If you’re paying attention to the world of early-stage investing, you’ve probably noticed the upward trend in valuations in venture capital. Over the past year, Groove Capital has evaluated hundreds of potential investments with a wide range of valuation asks. Often, and especially at the pre-seed stage, founders are heading into this process with limited reference points on where to set their valuation.
For publicly-listed companies and mid-to-late stage private equity deals, determining a valuation is a more straightforward process. It’s a numbers game. Revenue, margins, growth, market share, and other data points can be plugged into a spreadsheet to establish a baseline number and adjust as needed. Investors and companies can reference comparable deals in the space to justify their offer. However, when a startup is raising it’s first round with angel investors or early-stage funds, valuations are not as clear-cut. What if the company is pre-revenue? Pre-product? What if the market is still in its infancy?
Without the privilege of seeing high volumes of early-stage deals, it can be difficult to know where to look for comparable data points—and darling startups in hot coastal markets with strong media presences, don’t necessarily make reliable reference points. Sometimes the founders look at the market opportunity and try to work backwards. Occasionally, after considering how much time and money has been put into the venture, founding teams will just step back and try to gauge what “feels right” to them.
Striking a Balance
At the pre-seed stage, setting a valuation is considerably more of an art than science. There’s a balance for the founder to preserve positions already on the cap table, while still making the deal attractive enough for new investors to take the risk.
Raising at too high of a valuation can not only increase the difficulty of fulfilling that first raise, but it also risks limiting future funding rounds as well. Fully subscribing at a $15m valuation, pre-revenue, may appear to be a huge win for the startup. However, if things don’t go as swimmingly as planned, the startup may face a down round — if they are offered term sheets at all. Down rounds (a situation where the set valuation is lower than a previous financing round) naturally put the startup in hot water when it comes time to raise again.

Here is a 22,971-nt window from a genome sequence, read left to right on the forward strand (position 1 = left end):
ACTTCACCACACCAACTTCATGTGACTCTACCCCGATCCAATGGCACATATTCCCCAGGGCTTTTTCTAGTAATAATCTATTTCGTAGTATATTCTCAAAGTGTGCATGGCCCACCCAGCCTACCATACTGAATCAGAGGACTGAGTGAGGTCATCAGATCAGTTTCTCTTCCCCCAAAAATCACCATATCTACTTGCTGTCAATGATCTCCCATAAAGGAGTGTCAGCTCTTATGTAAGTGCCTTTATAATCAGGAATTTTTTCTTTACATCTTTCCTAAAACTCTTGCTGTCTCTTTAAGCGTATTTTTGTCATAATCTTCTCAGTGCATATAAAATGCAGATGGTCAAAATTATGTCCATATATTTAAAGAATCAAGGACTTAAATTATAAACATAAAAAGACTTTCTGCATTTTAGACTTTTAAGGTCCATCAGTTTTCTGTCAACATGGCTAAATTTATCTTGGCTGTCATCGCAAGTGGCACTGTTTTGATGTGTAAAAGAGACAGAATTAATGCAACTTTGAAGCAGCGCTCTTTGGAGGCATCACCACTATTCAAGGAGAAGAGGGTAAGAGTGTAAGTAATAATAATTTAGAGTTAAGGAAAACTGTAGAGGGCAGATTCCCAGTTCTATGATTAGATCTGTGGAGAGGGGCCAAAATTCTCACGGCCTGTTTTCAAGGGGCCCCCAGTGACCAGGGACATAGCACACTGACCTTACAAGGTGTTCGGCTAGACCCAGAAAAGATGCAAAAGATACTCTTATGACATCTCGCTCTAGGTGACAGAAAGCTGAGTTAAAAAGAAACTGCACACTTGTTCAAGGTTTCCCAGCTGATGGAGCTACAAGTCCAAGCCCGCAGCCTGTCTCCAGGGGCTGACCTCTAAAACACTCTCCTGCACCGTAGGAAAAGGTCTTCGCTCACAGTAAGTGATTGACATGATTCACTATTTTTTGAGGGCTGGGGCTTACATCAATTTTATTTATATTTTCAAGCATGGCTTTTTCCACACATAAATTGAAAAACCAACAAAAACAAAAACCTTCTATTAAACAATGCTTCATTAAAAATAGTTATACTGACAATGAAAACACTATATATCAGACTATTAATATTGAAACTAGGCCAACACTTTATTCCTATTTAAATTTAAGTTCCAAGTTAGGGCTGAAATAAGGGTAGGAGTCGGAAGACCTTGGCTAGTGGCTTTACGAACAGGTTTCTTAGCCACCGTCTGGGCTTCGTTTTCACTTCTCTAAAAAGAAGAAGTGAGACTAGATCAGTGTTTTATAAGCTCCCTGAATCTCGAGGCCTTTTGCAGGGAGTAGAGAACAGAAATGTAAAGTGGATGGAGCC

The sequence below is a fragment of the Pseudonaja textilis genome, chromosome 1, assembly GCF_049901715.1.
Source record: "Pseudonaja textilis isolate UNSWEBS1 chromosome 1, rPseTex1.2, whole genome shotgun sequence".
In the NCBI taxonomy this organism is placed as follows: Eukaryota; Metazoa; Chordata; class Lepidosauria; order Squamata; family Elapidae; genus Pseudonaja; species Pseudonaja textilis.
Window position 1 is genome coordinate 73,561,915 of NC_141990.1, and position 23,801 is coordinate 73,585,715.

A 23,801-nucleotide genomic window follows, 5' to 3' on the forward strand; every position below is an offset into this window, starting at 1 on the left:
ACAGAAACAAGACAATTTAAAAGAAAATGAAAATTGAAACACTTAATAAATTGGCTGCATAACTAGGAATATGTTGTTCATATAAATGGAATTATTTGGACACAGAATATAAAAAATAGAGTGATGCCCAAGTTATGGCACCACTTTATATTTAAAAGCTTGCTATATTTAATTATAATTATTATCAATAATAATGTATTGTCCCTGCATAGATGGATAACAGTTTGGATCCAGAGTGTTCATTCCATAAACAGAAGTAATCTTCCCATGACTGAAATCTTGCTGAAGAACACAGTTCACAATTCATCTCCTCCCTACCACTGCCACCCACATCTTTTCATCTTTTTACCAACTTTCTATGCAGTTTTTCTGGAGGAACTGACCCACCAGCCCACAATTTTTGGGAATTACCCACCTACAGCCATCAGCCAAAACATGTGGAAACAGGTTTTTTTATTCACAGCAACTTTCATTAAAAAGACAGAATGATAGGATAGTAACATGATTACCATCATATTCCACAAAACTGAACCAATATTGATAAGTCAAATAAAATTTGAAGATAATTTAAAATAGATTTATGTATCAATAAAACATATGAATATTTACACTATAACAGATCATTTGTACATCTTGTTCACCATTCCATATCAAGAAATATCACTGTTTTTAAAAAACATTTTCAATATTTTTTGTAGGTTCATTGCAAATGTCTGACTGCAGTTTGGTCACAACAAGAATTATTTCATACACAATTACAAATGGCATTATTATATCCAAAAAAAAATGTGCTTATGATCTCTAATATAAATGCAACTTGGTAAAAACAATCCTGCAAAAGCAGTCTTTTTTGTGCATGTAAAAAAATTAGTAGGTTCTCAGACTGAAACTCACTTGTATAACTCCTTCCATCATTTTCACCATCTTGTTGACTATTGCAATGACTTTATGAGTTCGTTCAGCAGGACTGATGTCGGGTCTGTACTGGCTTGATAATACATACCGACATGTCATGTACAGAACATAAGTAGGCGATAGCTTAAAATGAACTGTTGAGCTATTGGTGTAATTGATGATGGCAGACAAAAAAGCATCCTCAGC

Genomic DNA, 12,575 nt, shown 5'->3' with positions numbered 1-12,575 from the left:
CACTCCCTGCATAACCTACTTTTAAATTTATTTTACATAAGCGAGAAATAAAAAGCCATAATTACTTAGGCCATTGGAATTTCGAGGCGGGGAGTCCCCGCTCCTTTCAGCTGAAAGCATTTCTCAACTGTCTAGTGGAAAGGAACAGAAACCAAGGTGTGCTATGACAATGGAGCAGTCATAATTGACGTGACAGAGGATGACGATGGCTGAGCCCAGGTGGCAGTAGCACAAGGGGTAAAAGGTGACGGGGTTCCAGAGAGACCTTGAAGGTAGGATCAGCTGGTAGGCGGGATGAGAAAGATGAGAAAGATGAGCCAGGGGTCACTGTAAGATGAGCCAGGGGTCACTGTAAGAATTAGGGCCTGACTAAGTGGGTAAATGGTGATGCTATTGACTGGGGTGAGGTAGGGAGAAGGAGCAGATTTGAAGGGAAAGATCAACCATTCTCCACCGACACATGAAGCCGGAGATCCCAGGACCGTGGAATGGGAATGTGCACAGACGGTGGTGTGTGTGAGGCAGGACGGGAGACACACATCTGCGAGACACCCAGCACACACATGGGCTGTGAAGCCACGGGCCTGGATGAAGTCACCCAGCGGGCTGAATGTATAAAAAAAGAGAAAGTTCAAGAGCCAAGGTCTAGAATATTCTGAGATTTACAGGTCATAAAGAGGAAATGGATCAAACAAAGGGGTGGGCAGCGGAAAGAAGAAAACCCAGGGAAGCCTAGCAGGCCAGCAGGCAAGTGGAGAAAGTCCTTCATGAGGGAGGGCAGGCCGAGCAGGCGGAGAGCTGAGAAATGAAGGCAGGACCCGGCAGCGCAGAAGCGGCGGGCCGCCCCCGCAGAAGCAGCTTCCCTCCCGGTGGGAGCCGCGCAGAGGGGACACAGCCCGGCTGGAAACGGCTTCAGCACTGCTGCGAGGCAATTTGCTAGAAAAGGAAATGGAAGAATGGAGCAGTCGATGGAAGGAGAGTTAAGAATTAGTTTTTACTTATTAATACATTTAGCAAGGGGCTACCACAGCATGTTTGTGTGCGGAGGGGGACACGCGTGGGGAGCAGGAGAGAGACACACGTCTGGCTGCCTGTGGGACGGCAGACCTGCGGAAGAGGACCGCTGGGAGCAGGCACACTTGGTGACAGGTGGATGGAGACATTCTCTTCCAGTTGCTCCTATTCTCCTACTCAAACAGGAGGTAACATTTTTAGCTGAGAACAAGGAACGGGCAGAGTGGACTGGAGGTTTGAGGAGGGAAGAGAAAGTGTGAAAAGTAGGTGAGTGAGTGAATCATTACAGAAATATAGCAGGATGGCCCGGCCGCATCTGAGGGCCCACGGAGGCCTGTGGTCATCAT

There are benefits to looking for a higher valuation, but the opportunity cost of dragging out a raise in search of investors willing to engage with a pricey deal should also be considered.
The Investors View
If a potential investor starts by looking through a pitch deck and sees an unreasonably high valuation, they may not go any further with their review. Wagering on the right startups with the highest potential is what drives outsized investor returns. The terms investors buy into early can significantly affect their returns later down the road.
As a hypothetical scenario, suppose an angel investor has $1 million to deploy in five different early-stage startups. She has looked at dozens of deals and settled on an investment into “Company E” for her last check. Let us assume in one scenario Company E is raising at a valuation of $15 million, and another at $5 million. Using the same assumptions for dilution and exit potential, this is how the valuation alone can impact her portfolio performance:
Portfolio Scenario #1 (Higher Valuation):
Portfolio Scenario #2 (Lower Valuation):
Let’s look at how those valuations impact her overall portfolio performance, with everything else held constant:
When angel investing, it is generally understood 1 or 2 successes will disproportionately decide a portfolio’s returns. As this simplified model demonstrates, the valuation of a startup, including the ones that hit it out of the ballpark, can significantly alter an investor's returns. Savvy early-stage investors understand this and will gauge the investment opportunity with this in mind.
Summing It Up
Every startup is different and there’s no formula to settle on the perfect valuation for early-stage startups. Founders should consider their needs, research what they can, and speak openly with experienced early-stage investors. This will be the most productive way to find a valuation range that makes sense for all parties. Ultimately a valuation rooted in reality signals that the founder knows what they’re doing and will pique the interest of more investors. And with more access to capital, teams can spend less time courting checks and get back to what is important — building their company.